Friday, November 10, 2006

The Road

To a certain extent I owe my pleasant demeanour and general happy-go-luckiness to my nursery school teacher, Mrs Dab. The nursery, located just behind the launderette, was a portakabin, but, unlike the nursery, Mrs Dab was multi-story (sic). On sunny summer afternoons everyone would sit in the shade of The Old Oak Tree, just by the rubbish bins. After a while the smell adopted a therapeutic and sometimes even hypnotic/hallucinogenic effect.

Of all the stories Mrs Dab told only one has ever stuck in my memory. And this is it. The Road.


In a certain small village there was a certain road.

Not that there weren't any other roads, but this road was different.

It was different because no matter where you were going in the village; down to the chemist; shopping at the supermarket; visiting the doctor's surgery, there always seemed to be a better or quicker way of getting there.
As a result the road was barely used, if at all.

The road itself, though outwardly inanimate, had feelings. Most of the time it was under the impression that it wasn't really doing its job. In fact apart from keeping the pavements apart it did very little and the chances of it meeting of it getting any sort of promotion or meeting any nice looking minor A roads were slipping away, and it wasn't getting any younger.

Days passed, weeks passed, and time generally passed until one day, one very stormy day, the wind blew so hard that it blew the road clean away. It blew the road up and up and up and then carried it far far far away. And after it had been flying for many many many miles the road met up with gravity and it landed in the middle of a field.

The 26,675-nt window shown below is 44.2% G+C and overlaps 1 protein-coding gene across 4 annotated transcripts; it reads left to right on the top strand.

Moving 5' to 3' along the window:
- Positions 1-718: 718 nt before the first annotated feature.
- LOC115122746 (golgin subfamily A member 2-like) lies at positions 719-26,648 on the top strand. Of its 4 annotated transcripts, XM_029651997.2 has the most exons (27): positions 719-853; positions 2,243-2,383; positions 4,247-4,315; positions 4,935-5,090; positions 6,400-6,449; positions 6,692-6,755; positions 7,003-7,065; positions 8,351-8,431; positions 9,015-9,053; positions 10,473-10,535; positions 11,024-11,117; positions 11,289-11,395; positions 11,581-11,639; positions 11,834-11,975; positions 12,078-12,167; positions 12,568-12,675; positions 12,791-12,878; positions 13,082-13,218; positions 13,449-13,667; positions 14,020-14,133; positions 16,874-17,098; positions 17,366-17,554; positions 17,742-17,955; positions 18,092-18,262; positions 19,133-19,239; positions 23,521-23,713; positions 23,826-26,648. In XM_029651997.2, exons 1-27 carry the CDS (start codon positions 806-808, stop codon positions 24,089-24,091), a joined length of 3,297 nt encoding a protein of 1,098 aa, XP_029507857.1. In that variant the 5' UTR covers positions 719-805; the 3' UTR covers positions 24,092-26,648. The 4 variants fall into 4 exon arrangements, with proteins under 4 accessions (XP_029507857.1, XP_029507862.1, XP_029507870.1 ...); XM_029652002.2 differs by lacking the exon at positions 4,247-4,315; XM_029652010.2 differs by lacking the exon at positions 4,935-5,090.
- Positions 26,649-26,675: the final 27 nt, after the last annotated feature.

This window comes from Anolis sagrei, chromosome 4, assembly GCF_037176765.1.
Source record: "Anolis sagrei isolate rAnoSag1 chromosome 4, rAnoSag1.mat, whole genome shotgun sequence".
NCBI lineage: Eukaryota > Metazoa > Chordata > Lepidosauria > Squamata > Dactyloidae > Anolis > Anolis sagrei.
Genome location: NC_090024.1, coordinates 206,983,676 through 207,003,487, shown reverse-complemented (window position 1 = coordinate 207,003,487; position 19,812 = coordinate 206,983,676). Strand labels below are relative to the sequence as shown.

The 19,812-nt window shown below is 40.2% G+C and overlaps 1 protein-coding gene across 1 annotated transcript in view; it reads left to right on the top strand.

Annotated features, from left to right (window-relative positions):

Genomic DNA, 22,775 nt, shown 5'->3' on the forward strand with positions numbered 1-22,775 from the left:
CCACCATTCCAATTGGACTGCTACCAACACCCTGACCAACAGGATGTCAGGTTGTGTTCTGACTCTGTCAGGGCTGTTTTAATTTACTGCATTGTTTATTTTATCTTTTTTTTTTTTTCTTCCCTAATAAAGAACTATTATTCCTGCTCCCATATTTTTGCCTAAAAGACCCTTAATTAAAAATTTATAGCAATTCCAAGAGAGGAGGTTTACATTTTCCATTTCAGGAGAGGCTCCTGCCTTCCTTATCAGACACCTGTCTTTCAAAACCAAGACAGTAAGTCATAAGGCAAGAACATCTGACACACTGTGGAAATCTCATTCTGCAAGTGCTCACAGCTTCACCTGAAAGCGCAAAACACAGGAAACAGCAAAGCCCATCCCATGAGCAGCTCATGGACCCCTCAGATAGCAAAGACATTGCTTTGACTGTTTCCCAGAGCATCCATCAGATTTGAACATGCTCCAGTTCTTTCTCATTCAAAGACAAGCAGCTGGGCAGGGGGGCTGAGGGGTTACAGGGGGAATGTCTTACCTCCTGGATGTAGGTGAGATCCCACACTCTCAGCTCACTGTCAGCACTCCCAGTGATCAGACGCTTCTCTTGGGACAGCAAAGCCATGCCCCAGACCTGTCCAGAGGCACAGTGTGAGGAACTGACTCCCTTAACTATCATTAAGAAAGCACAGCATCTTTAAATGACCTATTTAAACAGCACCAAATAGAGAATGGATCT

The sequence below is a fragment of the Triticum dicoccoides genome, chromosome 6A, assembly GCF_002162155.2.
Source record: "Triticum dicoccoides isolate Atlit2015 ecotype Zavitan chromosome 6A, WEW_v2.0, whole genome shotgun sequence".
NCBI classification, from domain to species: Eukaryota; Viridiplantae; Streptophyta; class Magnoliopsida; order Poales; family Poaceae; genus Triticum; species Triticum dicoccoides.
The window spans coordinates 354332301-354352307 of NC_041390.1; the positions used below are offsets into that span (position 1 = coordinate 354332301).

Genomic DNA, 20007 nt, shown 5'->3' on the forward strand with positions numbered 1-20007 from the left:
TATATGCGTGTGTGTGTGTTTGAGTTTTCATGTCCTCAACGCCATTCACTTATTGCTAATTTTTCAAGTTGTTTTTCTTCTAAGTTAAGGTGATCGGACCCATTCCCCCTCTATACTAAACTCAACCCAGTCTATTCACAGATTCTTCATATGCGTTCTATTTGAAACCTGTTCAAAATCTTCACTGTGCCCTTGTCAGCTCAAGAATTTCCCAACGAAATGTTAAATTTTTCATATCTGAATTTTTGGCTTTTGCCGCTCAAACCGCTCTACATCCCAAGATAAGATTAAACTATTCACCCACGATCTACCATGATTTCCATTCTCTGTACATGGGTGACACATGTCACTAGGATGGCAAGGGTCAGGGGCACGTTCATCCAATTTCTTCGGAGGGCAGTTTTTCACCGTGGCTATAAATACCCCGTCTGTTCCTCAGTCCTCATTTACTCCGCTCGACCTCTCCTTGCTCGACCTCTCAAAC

The animals in the field could not make head or tail of this strange tarmaccy thing which had been thrust so suddenly upon them. They had all seen one before, and some of their late friends had, sadly, made some very close inspections. After a while though they all plucked up the courage to go and talk to the road. They soon found out that the road was very friendly and eventually ventured onto it, safe in the knowledge that they were not at any risk.

The days in the field passed quickly, and the road was really beginning to come to terms with its new friends, role, and general environment. Unfortunately after two weeks the field was bulldozed over to make way for a new housing estate.


Some people are incredibly impatient. They want it all and they want it all now. Give them an inch and they'll take a foot. What's wrong with them? Why can't they be happy with their lot? While some people are joining hands around the world and saying a prayer for the end to world hunger, there are others who would take the opportunity to try and set a new record for the biggest ever hokey-cokey.

Greed is a sickness which lies dormant in every person. Once woken, there is no cure. The only hope any of us have is that it can be sedated.

1 comment:

Ordinary Girl said...

or that we get rich!